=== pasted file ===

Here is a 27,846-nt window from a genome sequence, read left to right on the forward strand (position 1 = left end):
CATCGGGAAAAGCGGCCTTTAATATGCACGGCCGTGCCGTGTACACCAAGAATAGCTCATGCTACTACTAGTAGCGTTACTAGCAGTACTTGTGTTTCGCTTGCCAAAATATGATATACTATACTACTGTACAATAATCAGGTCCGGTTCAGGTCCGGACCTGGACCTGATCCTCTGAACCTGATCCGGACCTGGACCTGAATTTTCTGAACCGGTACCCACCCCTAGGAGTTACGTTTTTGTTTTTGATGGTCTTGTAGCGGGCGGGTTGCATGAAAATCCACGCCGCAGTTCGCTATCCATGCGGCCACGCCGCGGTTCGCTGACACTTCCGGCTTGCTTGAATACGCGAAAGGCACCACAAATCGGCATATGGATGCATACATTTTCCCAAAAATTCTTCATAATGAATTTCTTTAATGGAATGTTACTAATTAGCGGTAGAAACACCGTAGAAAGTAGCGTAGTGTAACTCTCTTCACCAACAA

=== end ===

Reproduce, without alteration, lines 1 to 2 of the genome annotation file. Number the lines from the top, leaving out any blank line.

Here is a 27,846-nt window from a genome sequence, read left to right on the forward strand (position 1 = left end):
CATCGGGAAAAGCGGCCTTTAATATGCACGGCCGTGCCGTGTACACCAAGAATAGCTCATGCTACTACTAGTAGCGTTACTAGCAGTACTTGTGTTTCGCTTGCCAAAATATGATATACTATACTACTGTACAATAATCAGGTCCGGTTCAGGTCCGGACCTGGACCTGATCCTCTGAACCTGATCCGGACCTGGACCTGAATTTTCTGAACCGGTACCCACCCCTAGGAGTTACGTTTTTGTTTTTGATGGTCTTGTAGCGGGCGGGTTGCATGAAAATCCACGCCGCAGTTCGCTATCCATGCGGCCACGCCGCGGTTCGCTGACACTTCCGGCTTGCTTGAATACGCGAAAGGCACCACAAATCGGCATATGGATGCATACATTTTCCCAAAAATTCTTCATAATGAATTTCTTTAATGGAATGTTACTAATTAGCGGTAGAAACACCGTAGAAAGTAGCGTAGTGTAACTCTCTTCACCAACAA